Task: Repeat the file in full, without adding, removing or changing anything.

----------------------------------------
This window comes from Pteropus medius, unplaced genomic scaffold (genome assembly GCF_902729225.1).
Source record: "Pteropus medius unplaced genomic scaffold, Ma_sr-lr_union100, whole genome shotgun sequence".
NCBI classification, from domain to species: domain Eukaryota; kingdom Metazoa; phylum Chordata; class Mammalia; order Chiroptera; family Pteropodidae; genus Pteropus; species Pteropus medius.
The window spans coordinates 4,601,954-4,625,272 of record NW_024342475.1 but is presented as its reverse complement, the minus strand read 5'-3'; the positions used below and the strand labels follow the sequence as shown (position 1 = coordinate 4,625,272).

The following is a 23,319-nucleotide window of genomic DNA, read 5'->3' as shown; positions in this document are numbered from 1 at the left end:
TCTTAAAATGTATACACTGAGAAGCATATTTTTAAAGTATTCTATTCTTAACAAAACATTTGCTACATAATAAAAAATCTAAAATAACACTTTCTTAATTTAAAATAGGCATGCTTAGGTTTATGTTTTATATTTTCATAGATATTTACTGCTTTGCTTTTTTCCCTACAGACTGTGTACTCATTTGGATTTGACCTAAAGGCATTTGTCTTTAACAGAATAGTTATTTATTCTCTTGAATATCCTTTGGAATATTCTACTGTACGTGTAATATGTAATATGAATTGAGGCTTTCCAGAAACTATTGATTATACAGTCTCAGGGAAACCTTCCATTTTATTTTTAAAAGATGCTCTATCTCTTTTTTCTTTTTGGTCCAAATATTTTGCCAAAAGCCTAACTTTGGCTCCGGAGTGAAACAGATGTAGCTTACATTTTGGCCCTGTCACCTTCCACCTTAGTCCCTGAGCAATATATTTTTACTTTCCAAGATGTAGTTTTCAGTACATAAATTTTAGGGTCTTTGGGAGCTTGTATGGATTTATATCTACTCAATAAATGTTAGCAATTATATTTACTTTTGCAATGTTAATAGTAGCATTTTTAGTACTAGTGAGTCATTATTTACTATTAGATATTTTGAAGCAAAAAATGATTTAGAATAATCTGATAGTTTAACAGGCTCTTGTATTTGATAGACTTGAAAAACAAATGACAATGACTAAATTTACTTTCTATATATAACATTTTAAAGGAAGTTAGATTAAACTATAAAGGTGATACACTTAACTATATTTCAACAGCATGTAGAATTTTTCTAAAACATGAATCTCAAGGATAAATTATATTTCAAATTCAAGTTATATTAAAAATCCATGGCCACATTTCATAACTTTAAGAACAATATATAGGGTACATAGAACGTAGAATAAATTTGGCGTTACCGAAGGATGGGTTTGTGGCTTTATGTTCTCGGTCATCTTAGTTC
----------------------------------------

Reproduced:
This window comes from Pteropus medius, unplaced genomic scaffold (genome assembly GCF_902729225.1).
Source record: "Pteropus medius unplaced genomic scaffold, Ma_sr-lr_union100, whole genome shotgun sequence".
NCBI classification, from domain to species: domain Eukaryota; kingdom Metazoa; phylum Chordata; class Mammalia; order Chiroptera; family Pteropodidae; genus Pteropus; species Pteropus medius.
The window spans coordinates 4,601,954-4,625,272 of record NW_024342475.1 but is presented as its reverse complement, the minus strand read 5'-3'; the positions used below and the strand labels follow the sequence as shown (position 1 = coordinate 4,625,272).

The following is a 23,319-nucleotide window of genomic DNA, read 5'->3' as shown; positions in this document are numbered from 1 at the left end:
TCTTAAAATGTATACACTGAGAAGCATATTTTTAAAGTATTCTATTCTTAACAAAACATTTGCTACATAATAAAAAATCTAAAATAACACTTTCTTAATTTAAAATAGGCATGCTTAGGTTTATGTTTTATATTTTCATAGATATTTACTGCTTTGCTTTTTTCCCTACAGACTGTGTACTCATTTGGATTTGACCTAAAGGCATTTGTCTTTAACAGAATAGTTATTTATTCTCTTGAATATCCTTTGGAATATTCTACTGTACGTGTAATATGTAATATGAATTGAGGCTTTCCAGAAACTATTGATTATACAGTCTCAGGGAAACCTTCCATTTTATTTTTAAAAGATGCTCTATCTCTTTTTTCTTTTTGGTCCAAATATTTTGCCAAAAGCCTAACTTTGGCTCCGGAGTGAAACAGATGTAGCTTACATTTTGGCCCTGTCACCTTCCACCTTAGTCCCTGAGCAATATATTTTTACTTTCCAAGATGTAGTTTTCAGTACATAAATTTTAGGGTCTTTGGGAGCTTGTATGGATTTATATCTACTCAATAAATGTTAGCAATTATATTTACTTTTGCAATGTTAATAGTAGCATTTTTAGTACTAGTGAGTCATTATTTACTATTAGATATTTTGAAGCAAAAAATGATTTAGAATAATCTGATAGTTTAACAGGCTCTTGTATTTGATAGACTTGAAAAACAAATGACAATGACTAAATTTACTTTCTATATATAACATTTTAAAGGAAGTTAGATTAAACTATAAAGGTGATACACTTAACTATATTTCAACAGCATGTAGAATTTTTCTAAAACATGAATCTCAAGGATAAATTATATTTCAAATTCAAGTTATATTAAAAATCCATGGCCACATTTCATAACTTTAAGAACAATATATAGGGTACATAGAACGTAGAATAAATTTGGCGTTACCGAAGGATGGGTTTGTGGCTTTATGTTCTCGGTCATCTTAGTTC